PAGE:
July 28, 2012
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Storm clouds gathered quickly; waves grew to thirteen feet.
There were not many swimmers, and they all left the beach.
Deflated cheap plastic rafts hung around my neck.
I understood finally no life guards on the deck.

My child ran out once again for a long time it would be
that we returned to Florida to play in the deep sea.
I motioned for her to return. The storm bade us to go.
I realized she was struggling with the undertow.

I plunged the violent waters, which allowed us no contact.
Fear in me was mounting that I would not get her back.
The rip tide tossed our bodies; hard rain began to pour.
I threw the rafts out to her; reeled her to me once more.

We had traveled out too far. The buoys we had passed.
Thunder roared so loudly; Daylight faded fast.
We clung onto each other; desperate fear prevailed.
She screamed: “I want my Daddy!”; Trauma words can’t tell.

Fixed fast to my daughter, swimming without sight
I prayed to reach the buoy, trying with all my might.
Captured by a gigantic wave that dropped us at the float,
we grabbed onto the buoy which seemed our only hope.

My legs embraced the cable, no longer just a cord.
Years of barnacles cut like teeth; forced blood and life to pour.
Squeezing tight my waistline with her little legs;
though desperation peaked the child no longer begged.

Hail dashed hard against us. Ocean salt burned our eyes.
Lightning danced around us while darkness penalized.
The buoy tossed with violence; dunked us on every side.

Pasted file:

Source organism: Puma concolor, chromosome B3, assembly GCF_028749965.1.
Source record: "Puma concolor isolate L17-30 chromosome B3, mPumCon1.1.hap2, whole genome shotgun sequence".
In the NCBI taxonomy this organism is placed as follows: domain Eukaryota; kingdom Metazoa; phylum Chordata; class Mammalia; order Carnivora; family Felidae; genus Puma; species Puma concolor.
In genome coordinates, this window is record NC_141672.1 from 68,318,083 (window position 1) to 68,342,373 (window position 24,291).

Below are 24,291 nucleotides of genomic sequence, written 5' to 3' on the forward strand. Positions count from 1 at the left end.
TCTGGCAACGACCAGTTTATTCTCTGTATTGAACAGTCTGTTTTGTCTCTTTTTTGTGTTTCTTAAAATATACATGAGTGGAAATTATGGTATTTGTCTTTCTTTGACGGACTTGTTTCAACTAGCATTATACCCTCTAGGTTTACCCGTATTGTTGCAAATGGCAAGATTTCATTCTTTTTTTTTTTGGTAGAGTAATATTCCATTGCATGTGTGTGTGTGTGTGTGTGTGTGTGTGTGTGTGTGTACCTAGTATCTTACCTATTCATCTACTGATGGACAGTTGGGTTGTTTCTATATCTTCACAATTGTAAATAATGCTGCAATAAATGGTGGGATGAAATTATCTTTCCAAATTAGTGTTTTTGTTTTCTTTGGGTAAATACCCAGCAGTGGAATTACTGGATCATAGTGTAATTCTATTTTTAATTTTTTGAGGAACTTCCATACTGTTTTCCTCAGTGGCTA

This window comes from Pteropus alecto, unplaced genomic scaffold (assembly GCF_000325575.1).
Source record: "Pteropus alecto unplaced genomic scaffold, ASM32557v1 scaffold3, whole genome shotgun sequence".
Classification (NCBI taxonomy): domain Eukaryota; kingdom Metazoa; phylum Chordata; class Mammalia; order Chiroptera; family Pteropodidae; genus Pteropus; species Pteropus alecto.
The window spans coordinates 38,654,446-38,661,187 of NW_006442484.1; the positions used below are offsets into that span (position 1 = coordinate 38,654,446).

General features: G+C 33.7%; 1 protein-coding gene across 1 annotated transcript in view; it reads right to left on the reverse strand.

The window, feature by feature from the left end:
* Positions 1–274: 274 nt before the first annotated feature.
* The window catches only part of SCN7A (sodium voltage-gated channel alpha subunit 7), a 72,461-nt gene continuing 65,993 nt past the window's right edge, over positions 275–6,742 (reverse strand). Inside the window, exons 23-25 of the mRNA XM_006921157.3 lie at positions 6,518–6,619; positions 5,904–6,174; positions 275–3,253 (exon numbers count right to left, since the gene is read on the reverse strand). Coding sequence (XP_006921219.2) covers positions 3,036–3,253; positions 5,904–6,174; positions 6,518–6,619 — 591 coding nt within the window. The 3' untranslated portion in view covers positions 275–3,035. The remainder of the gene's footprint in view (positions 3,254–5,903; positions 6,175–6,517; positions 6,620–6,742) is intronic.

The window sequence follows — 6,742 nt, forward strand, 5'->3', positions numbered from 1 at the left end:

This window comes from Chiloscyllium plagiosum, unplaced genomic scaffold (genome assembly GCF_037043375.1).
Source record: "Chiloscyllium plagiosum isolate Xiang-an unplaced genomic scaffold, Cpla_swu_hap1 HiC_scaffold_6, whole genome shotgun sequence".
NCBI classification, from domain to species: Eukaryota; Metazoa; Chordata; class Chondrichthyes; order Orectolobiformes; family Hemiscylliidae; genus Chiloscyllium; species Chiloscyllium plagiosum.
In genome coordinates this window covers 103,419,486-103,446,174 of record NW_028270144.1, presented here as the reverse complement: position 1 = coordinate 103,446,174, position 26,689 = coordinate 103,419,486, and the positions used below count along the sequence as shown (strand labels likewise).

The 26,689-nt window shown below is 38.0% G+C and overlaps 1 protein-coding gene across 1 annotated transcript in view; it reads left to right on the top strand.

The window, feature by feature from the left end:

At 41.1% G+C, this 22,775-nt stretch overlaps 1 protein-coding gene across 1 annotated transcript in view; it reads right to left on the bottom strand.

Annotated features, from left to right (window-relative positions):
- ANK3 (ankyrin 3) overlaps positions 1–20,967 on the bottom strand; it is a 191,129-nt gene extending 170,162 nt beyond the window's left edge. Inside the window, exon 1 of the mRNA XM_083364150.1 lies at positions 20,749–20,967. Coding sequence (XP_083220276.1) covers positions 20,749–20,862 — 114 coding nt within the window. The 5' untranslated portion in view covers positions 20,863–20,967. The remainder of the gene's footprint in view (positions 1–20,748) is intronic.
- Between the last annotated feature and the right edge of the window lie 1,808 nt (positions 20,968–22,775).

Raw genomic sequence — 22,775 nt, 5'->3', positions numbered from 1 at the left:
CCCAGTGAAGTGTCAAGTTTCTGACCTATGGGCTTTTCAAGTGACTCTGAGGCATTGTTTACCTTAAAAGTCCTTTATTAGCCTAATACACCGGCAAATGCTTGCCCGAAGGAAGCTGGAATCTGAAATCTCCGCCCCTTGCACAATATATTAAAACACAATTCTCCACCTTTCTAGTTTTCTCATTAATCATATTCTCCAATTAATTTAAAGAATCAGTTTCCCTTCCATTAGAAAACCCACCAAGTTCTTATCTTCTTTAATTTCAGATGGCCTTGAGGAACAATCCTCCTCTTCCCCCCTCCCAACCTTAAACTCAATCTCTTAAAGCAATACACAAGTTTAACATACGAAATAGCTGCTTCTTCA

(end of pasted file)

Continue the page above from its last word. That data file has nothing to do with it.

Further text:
I knew my destination if we did not stay alive.

Blood floated on the water though too dark for me to see.
Aware that we were shark bait, strength was leaving me.
I tried to look to Heaven; no obvious light was found.
I repented in the ocean with faith we would not drown.

Praying for another chance to live my life in truth,
I relied on the lessons I learned throughout my youth.
When I spoke the one name so many hate to hear.
Huge waves became ripples; the sky brightened and cleared.

The sun shown in the Heavens as the Son embraced my heart.
The violent storm once raging bowed and did depart.
We hung there on the buoy making a joyful sound.
Elements spoke the brightest day. We knew we had been found.

Deputies and firemen came to us on a boat.
News reporters on the shore took pictures, and made notes.
They treated us for lockjaw. They tended rips and tears.
They told us we were lucky that someone saw us there.

Next day in the newspaper the report about us said
we ignored the flag system, and almost wound up dead.
The headlines of that paper so emphatically stated
the worst hurricane predicted suddenly dissipated.

No one could understand it except my child and me.
This is just one reason I trust The Master of The Sea.

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